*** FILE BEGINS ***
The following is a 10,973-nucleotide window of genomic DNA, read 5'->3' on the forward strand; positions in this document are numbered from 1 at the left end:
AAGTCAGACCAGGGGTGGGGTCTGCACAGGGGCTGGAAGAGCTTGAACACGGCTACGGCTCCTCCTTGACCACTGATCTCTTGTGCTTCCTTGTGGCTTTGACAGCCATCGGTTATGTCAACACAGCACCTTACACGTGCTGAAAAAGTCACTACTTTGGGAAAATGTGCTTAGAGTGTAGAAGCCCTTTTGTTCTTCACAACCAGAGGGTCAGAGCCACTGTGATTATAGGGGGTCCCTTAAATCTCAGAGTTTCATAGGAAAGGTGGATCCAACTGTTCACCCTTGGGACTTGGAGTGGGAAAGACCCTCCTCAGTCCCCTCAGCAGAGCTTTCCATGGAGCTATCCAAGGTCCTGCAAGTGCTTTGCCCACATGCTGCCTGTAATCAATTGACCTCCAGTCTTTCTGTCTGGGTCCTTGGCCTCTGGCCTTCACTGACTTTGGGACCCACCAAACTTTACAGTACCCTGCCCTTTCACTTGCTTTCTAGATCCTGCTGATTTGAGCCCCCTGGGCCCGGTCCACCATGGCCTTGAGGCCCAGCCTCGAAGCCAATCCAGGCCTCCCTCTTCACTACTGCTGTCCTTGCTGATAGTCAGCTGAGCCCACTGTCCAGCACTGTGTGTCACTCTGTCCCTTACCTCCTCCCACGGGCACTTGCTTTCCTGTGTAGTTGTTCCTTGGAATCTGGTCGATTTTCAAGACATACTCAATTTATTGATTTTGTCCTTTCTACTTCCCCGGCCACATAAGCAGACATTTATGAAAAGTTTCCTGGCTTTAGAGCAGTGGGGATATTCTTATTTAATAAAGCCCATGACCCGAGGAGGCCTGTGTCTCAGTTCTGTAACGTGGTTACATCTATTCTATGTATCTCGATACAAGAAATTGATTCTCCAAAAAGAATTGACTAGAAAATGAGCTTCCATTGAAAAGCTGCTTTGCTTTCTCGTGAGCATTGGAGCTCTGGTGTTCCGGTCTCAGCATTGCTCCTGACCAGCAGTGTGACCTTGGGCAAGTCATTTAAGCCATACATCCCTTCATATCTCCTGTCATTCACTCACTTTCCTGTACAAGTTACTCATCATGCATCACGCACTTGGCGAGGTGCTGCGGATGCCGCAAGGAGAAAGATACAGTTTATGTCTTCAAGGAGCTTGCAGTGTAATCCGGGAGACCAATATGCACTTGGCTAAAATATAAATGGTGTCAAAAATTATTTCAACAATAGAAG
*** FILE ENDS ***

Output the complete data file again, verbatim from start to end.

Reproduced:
The following is a 10,973-nucleotide window of genomic DNA, read 5'->3' on the forward strand; positions in this document are numbered from 1 at the left end:
AAGTCAGACCAGGGGTGGGGTCTGCACAGGGGCTGGAAGAGCTTGAACACGGCTACGGCTCCTCCTTGACCACTGATCTCTTGTGCTTCCTTGTGGCTTTGACAGCCATCGGTTATGTCAACACAGCACCTTACACGTGCTGAAAAAGTCACTACTTTGGGAAAATGTGCTTAGAGTGTAGAAGCCCTTTTGTTCTTCACAACCAGAGGGTCAGAGCCACTGTGATTATAGGGGGTCCCTTAAATCTCAGAGTTTCATAGGAAAGGTGGATCCAACTGTTCACCCTTGGGACTTGGAGTGGGAAAGACCCTCCTCAGTCCCCTCAGCAGAGCTTTCCATGGAGCTATCCAAGGTCCTGCAAGTGCTTTGCCCACATGCTGCCTGTAATCAATTGACCTCCAGTCTTTCTGTCTGGGTCCTTGGCCTCTGGCCTTCACTGACTTTGGGACCCACCAAACTTTACAGTACCCTGCCCTTTCACTTGCTTTCTAGATCCTGCTGATTTGAGCCCCCTGGGCCCGGTCCACCATGGCCTTGAGGCCCAGCCTCGAAGCCAATCCAGGCCTCCCTCTTCACTACTGCTGTCCTTGCTGATAGTCAGCTGAGCCCACTGTCCAGCACTGTGTGTCACTCTGTCCCTTACCTCCTCCCACGGGCACTTGCTTTCCTGTGTAGTTGTTCCTTGGAATCTGGTCGATTTTCAAGACATACTCAATTTATTGATTTTGTCCTTTCTACTTCCCCGGCCACATAAGCAGACATTTATGAAAAGTTTCCTGGCTTTAGAGCAGTGGGGATATTCTTATTTAATAAAGCCCATGACCCGAGGAGGCCTGTGTCTCAGTTCTGTAACGTGGTTACATCTATTCTATGTATCTCGATACAAGAAATTGATTCTCCAAAAAGAATTGACTAGAAAATGAGCTTCCATTGAAAAGCTGCTTTGCTTTCTCGTGAGCATTGGAGCTCTGGTGTTCCGGTCTCAGCATTGCTCCTGACCAGCAGTGTGACCTTGGGCAAGTCATTTAAGCCATACATCCCTTCATATCTCCTGTCATTCACTCACTTTCCTGTACAAGTTACTCATCATGCATCACGCACTTGGCGAGGTGCTGCGGATGCCGCAAGGAGAAAGATACAGTTTATGTCTTCAAGGAGCTTGCAGTGTAATCCGGGAGACCAATATGCACTTGGCTAAAATATAAATGGTGTCAAAAATTATTTCAACAATAGAAG